Showing 111 - 120 of 515 annotations tagged with the keyword "Ordinary Life"
Summary:Thirty, three-line haiku poems, each set in a large clear font on its own page in a small booklet (approx 4 “ X 6”). The cover is a tender watercolor of a spring scene by an artist identified as Jackie.
This outstanding anthology of poems, stories, excerpts and essays by African-American writers is prefaced by a poem ("Aunt Sue’s Stories" by Langston Hughes), a foreword, two essays and an introduction. The book is then divided into three sections: Section I, Illness and Health-Seeking Behavior; Section II, Aging; and Section III, Loss and Grief.
Each section begins with an introduction which clarifies the choice of the section’s theme and briefly describes each piece. At the conclusion of each section is a list of ten to fifteen questions which "are intended for personal reflection and group discussion." Brief autobiographical information for each of the thirty-one authors is presented in Appendix 1.
As Secundy notes in the introduction, a divide exists between the health care worker and patient, which is particularly prominent when color and economic status are different between them. Secundy, as an educator in the medical humanities, selected pieces that reveal "the significance of color and social distinctions" when African-Americans face illness or enter the health care system.
The selections chronicle struggle and survival, illness and loss, humiliation and pride, triumph and sorrow. These pieces speak to all of us, as Edmund Pellegrino states in his essay, "Ethnicity and Healing": "[p]aradoxically, as we learn more about the uniqueness of African-American culture, we are drawn closer to the common humanity we share with the subjects of these stories and poems."
Summary:A man begins to lose his word-finding abilities, his ability to perform everyday activities and his ability to communicate with his wife. He realizes his growing losses and incapacities. Even as he worries how to make amends to his wife, he grows distant and isolated. The poem ends with a vivid scene: the man stands in front of the woodpile with the axe raised--he looks at but does not recognize his wife screaming behind the closed bay window. "[H]e never / hears what it was she never said."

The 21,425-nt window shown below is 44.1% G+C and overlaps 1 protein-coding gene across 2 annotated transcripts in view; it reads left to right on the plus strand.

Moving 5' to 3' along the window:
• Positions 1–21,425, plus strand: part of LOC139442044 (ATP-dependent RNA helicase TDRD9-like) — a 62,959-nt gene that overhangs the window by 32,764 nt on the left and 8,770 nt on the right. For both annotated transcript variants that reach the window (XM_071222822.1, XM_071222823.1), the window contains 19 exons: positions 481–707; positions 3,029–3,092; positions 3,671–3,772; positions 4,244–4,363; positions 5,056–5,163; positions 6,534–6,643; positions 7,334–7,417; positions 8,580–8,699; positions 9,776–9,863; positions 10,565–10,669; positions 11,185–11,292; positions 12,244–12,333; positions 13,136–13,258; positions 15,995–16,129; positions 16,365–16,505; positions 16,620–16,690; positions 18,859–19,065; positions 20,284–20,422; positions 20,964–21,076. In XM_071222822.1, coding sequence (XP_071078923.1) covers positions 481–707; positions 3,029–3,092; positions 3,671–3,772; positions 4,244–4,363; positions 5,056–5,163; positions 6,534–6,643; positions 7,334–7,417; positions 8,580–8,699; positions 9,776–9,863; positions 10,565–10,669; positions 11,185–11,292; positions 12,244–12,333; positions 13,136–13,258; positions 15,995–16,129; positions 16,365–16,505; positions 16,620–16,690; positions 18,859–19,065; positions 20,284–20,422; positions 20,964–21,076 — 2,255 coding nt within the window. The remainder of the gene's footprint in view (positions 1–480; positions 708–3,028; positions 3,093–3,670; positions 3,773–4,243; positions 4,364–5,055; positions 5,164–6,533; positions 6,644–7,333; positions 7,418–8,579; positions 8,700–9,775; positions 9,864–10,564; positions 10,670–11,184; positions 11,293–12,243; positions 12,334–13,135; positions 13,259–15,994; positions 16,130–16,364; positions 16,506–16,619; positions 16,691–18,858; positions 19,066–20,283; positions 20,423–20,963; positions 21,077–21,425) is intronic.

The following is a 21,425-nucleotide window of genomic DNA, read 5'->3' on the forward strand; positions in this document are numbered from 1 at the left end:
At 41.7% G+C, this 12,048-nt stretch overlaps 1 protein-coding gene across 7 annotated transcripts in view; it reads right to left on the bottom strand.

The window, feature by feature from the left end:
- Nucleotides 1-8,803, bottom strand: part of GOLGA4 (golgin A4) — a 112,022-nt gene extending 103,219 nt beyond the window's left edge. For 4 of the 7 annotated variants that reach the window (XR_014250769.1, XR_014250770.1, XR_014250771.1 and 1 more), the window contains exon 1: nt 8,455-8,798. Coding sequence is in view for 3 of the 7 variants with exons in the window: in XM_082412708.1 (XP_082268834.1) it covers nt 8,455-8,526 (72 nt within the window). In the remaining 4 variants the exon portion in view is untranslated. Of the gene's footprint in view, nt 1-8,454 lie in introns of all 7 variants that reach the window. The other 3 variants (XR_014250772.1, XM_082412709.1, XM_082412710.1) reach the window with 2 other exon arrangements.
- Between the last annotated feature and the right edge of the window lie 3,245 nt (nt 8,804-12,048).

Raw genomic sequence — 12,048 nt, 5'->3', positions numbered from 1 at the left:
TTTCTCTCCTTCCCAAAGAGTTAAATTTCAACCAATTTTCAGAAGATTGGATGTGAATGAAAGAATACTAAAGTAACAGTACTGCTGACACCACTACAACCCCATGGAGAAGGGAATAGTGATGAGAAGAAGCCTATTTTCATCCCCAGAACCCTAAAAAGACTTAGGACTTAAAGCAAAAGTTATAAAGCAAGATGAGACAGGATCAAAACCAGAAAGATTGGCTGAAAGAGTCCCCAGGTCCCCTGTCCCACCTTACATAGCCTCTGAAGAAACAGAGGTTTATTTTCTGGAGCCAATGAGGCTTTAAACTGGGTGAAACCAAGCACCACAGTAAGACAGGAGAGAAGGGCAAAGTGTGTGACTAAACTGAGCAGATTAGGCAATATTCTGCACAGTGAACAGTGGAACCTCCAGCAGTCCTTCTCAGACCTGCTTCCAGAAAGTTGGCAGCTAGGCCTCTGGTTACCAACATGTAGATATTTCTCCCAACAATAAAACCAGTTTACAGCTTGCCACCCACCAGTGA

The lives of writer Cathy Crimmins, her lawyer husband Alan Forman, and their seven-year-old daughter were changed forever on July 1, 1996, at a lake near Kingston, Ontario. "Alan’s brain got run over by a speedboat. That last sentence reads like a bad country-western song lyric, but it’s true. It was a silly, horrible, stupid accident." (p. 5). While Alan steered a small boat back to dock at the end of their vacation, a teenager drove a speedboat literally over him, causing major traumatic brain injury (TBI) including seizures, coma, hemorrhage and paralysis.
Crimmins chronicles her husband’s remarkable recovery with a mix of humor, medical information, anger at HMO denial of benefits, and gratitude for the care of physicians, nurses, therapists, EMT, friends and family during this grueling, and in many ways, never-ending ordeal. Although Alan survived -- and is now capable of walking, speaking, reading, loving, working and driving -- he is a different person. The injury to his frontal lobes causes him to be disinhibited, erratic, angry, irrational, petulant, obsessive, devoted yet cruel to his daughter, and prone to severe "cognitive fatigue."
TBI is a bizarre, unpredictable illness. Crimmins notes that the degree of Alan’s recovery is atypical for the force of his trauma. In addition, TBI survivors say and do wacky things: "Where is the mango princess?" was one of Alan’s first utterances after emerging from his coma. Alan’s pre-accident sharp-edged humor was replaced by bland affability and a disturbingly vacant gaze. Yet some of what he says and does is heart wrenching and poignant.
The book clearly documents that the trauma is not limited to the patient. As Crimmins so eloquently and honestly recounts, she, her daughter, and all who knew Alan were traumatized by the accident and its aftermath.
Crimmins is an aggressive caregiver, thrust kicking and fighting into the caregiver role. Her advocacy for her husband, including research into the best rehabilitation facility, day hospital, vocational rehabilitation program, doctors, therapists, etc., was unwavering and crucial to his optimal care and outcome.